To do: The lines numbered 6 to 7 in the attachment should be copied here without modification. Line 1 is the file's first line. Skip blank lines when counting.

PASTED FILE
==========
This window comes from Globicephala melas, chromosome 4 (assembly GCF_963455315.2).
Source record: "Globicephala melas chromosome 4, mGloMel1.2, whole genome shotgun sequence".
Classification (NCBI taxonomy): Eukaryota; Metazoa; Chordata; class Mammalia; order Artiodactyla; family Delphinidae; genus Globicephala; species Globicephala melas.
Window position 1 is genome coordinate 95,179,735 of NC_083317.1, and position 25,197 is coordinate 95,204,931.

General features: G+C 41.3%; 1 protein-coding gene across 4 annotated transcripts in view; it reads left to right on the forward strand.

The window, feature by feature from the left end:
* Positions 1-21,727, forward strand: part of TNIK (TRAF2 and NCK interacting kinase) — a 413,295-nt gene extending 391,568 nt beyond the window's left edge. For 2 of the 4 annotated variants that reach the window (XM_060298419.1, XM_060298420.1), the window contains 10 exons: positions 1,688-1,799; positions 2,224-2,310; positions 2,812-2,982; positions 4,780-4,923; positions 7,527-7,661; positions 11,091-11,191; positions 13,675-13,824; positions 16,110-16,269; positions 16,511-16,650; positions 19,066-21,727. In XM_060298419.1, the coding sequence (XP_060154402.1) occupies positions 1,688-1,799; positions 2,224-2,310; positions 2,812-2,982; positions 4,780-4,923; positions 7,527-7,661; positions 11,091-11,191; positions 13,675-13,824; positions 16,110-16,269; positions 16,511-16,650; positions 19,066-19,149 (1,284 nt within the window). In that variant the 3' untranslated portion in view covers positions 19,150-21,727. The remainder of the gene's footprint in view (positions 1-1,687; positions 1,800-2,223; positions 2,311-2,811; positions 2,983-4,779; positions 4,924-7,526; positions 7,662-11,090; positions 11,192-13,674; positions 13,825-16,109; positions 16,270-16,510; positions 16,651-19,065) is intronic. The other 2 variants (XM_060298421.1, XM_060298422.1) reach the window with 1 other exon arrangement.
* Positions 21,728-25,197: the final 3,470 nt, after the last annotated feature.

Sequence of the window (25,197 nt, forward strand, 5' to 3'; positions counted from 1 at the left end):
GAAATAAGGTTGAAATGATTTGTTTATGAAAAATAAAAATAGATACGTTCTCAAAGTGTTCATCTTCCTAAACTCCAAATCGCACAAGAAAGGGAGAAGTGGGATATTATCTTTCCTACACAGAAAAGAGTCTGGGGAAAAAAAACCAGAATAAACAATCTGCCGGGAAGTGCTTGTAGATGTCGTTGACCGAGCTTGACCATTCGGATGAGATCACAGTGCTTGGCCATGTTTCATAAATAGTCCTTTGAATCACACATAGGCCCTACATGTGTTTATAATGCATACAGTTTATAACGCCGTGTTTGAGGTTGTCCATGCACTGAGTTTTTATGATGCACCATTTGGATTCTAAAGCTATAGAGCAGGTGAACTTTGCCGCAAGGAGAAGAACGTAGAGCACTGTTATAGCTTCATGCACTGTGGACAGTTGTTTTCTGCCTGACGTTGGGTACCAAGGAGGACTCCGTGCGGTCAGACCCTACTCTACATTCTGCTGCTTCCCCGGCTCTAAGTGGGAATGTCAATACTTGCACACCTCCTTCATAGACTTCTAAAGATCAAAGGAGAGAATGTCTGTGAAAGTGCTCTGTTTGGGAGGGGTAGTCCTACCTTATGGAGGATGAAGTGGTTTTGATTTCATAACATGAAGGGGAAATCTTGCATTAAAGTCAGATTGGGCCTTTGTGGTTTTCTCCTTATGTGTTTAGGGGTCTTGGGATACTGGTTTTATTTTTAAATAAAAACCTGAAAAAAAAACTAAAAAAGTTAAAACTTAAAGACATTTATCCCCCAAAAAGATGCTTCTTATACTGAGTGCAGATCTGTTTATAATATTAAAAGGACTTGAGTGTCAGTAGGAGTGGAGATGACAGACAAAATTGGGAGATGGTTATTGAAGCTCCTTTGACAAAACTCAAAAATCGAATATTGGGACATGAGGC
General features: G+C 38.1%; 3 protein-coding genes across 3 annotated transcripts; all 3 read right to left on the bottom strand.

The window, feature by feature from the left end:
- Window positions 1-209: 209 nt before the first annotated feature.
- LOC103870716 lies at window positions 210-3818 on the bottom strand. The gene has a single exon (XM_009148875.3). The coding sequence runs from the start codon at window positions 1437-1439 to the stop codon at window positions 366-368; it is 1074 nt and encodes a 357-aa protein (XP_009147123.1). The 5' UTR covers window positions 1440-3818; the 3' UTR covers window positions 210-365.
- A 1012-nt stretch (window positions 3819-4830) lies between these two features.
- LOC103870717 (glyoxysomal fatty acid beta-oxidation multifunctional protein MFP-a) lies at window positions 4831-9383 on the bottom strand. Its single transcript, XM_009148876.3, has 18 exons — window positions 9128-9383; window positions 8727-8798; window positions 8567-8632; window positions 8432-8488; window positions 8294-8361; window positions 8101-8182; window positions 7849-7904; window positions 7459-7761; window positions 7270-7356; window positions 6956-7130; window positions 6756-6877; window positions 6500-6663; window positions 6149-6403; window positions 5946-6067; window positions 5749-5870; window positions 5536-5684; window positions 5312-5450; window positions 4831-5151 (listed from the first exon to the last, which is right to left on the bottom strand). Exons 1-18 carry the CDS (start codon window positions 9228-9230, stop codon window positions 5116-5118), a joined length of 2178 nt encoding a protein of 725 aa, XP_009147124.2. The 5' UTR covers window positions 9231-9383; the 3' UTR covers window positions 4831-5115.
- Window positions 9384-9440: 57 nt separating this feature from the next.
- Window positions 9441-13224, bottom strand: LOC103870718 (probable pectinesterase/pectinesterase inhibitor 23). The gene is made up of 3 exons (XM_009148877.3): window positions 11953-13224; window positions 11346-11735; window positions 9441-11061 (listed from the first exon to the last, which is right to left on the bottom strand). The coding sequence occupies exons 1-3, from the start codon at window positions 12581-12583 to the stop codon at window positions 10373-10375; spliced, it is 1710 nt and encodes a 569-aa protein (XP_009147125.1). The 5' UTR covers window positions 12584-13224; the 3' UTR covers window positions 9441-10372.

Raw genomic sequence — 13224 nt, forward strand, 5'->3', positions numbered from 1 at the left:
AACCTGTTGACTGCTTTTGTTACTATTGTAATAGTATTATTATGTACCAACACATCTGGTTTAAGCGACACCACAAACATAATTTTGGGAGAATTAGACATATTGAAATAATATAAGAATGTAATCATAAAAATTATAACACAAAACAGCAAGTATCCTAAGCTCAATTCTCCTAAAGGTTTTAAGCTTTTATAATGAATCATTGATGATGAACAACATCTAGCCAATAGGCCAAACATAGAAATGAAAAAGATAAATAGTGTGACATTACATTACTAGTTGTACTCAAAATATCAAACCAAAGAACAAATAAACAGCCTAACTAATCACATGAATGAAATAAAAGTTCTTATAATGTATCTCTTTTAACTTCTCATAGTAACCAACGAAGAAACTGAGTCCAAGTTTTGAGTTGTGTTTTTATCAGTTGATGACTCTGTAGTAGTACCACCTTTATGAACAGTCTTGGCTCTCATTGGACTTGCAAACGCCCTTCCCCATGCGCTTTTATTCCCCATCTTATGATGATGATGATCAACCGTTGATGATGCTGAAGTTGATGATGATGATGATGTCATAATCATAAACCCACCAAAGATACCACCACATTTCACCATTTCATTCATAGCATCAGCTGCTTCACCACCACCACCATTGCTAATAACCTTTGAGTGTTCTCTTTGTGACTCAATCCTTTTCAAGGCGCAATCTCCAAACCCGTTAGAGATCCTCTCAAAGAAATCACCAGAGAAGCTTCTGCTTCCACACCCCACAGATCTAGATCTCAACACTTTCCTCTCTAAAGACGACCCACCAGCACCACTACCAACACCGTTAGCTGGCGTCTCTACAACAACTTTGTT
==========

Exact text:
The window, feature by feature from the left end:
* Positions 1-21,727, forward strand: part of TNIK (TRAF2 and NCK interacting kinase) — a 413,295-nt gene extending 391,568 nt beyond the window's left edge. For 2 of the 4 annotated variants that reach the window (XM_060298419.1, XM_060298420.1), the window contains 10 exons: positions 1,688-1,799; positions 2,224-2,310; positions 2,812-2,982; positions 4,780-4,923; positions 7,527-7,661; positions 11,091-11,191; positions 13,675-13,824; positions 16,110-16,269; positions 16,511-16,650; positions 19,066-21,727. In XM_060298419.1, the coding sequence (XP_060154402.1) occupies positions 1,688-1,799; positions 2,224-2,310; positions 2,812-2,982; positions 4,780-4,923; positions 7,527-7,661; positions 11,091-11,191; positions 13,675-13,824; positions 16,110-16,269; positions 16,511-16,650; positions 19,066-19,149 (1,284 nt within the window). In that variant the 3' untranslated portion in view covers positions 19,150-21,727. The remainder of the gene's footprint in view (positions 1-1,687; positions 1,800-2,223; positions 2,311-2,811; positions 2,983-4,779; positions 4,924-7,526; positions 7,662-11,090; positions 11,192-13,674; positions 13,825-16,109; positions 16,270-16,510; positions 16,651-19,065) is intronic. The other 2 variants (XM_060298421.1, XM_060298422.1) reach the window with 1 other exon arrangement.